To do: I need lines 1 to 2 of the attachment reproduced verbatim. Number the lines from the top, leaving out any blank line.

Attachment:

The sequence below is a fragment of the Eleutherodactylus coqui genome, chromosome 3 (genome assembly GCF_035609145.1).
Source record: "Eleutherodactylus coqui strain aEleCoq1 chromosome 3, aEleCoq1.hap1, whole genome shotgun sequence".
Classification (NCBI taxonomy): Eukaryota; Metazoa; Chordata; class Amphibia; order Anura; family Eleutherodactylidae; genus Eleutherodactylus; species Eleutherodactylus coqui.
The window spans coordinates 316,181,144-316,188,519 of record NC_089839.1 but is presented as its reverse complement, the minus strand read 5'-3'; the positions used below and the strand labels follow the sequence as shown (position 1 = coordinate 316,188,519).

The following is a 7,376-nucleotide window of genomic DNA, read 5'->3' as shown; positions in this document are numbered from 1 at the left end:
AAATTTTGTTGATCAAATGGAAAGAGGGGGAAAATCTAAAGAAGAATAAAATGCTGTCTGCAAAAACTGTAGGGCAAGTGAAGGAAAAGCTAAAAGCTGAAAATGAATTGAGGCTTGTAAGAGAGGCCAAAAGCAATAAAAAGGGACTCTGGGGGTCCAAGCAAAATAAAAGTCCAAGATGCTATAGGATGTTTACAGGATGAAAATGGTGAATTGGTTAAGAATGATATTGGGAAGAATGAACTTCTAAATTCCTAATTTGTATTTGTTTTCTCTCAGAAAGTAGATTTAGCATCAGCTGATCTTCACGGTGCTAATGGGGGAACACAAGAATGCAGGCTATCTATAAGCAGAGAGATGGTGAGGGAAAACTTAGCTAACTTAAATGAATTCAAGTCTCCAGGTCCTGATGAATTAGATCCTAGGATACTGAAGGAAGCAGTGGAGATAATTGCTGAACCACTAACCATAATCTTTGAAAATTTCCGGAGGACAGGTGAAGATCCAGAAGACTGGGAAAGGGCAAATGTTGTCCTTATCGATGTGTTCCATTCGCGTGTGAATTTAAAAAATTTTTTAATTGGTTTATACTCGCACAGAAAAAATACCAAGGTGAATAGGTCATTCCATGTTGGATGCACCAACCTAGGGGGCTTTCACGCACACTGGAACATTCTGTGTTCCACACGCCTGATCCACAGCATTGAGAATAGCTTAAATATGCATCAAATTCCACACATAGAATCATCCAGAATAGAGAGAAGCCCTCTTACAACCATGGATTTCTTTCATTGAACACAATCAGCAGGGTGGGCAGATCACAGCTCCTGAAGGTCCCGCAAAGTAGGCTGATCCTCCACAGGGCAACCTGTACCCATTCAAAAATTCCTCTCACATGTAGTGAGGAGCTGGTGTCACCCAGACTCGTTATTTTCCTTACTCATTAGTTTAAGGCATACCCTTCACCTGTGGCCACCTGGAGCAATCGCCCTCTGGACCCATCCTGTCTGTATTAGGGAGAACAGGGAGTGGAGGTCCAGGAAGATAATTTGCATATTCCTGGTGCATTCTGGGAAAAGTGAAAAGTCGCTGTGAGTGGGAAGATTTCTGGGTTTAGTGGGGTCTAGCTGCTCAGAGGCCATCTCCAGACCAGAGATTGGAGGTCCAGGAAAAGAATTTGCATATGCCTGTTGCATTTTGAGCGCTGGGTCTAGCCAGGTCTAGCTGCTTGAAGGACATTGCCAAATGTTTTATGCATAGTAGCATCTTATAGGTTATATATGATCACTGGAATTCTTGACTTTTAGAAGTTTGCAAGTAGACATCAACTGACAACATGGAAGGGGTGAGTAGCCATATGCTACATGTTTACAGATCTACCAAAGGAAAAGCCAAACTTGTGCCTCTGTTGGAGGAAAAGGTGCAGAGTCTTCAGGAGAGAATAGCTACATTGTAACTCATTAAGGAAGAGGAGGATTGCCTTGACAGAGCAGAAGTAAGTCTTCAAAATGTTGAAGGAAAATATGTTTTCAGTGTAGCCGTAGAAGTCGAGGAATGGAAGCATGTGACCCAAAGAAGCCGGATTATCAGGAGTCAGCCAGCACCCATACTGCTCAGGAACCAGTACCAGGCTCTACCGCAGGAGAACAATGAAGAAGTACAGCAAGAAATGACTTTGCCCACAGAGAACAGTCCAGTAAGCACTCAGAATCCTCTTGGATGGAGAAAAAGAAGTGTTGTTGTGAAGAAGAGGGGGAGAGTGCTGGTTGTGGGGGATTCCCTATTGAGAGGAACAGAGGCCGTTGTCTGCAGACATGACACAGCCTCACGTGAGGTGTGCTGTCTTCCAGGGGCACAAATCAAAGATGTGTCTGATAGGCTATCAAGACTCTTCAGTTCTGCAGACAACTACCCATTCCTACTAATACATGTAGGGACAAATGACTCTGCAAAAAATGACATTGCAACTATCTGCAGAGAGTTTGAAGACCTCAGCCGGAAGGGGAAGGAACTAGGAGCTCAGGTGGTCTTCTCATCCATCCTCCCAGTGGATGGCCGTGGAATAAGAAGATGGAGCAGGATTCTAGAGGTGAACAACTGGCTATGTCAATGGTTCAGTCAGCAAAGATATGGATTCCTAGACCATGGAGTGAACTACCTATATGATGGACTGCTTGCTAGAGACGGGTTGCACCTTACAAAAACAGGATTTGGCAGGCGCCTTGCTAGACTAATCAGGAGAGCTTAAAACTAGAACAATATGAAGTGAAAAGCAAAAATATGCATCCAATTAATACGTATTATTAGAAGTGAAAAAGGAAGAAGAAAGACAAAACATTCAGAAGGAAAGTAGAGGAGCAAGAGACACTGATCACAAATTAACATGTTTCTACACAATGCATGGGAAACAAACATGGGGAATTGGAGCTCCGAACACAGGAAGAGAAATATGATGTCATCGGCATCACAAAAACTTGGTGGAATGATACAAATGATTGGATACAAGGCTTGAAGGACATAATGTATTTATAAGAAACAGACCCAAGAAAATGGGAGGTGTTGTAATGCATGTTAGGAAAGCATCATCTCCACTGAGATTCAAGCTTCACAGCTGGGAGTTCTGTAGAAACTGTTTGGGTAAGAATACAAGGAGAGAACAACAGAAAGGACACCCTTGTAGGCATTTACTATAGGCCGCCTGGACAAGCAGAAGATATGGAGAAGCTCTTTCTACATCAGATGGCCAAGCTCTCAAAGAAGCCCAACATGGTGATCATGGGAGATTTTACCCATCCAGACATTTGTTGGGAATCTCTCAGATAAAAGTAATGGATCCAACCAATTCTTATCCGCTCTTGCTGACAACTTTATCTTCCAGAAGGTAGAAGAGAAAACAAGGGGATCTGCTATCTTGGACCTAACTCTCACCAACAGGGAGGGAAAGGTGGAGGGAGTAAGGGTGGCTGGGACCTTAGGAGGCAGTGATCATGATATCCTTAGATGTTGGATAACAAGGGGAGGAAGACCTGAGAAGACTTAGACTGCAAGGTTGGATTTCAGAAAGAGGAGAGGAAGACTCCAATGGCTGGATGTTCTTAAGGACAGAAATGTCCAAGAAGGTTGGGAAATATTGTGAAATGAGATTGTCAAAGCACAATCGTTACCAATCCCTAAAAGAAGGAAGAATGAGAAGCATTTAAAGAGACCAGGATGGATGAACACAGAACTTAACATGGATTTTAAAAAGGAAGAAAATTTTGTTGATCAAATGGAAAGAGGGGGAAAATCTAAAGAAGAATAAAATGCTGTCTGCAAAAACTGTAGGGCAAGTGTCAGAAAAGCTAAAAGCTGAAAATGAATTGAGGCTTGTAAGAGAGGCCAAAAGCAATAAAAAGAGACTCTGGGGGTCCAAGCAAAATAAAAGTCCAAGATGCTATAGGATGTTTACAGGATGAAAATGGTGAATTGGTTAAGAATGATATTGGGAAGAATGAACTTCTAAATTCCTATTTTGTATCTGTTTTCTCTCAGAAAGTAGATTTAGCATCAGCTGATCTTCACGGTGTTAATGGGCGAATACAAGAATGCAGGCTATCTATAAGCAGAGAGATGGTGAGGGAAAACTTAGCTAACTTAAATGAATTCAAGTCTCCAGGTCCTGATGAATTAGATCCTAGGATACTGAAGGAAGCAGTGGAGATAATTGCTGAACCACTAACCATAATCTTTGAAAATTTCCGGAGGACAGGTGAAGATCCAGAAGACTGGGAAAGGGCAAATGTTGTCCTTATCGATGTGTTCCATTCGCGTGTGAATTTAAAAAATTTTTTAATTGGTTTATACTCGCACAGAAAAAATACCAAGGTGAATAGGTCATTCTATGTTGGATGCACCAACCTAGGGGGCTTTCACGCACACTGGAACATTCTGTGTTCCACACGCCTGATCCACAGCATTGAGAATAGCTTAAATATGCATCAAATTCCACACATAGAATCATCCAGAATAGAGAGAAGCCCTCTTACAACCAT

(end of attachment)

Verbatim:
The sequence below is a fragment of the Eleutherodactylus coqui genome, chromosome 3 (genome assembly GCF_035609145.1).
Source record: "Eleutherodactylus coqui strain aEleCoq1 chromosome 3, aEleCoq1.hap1, whole genome shotgun sequence".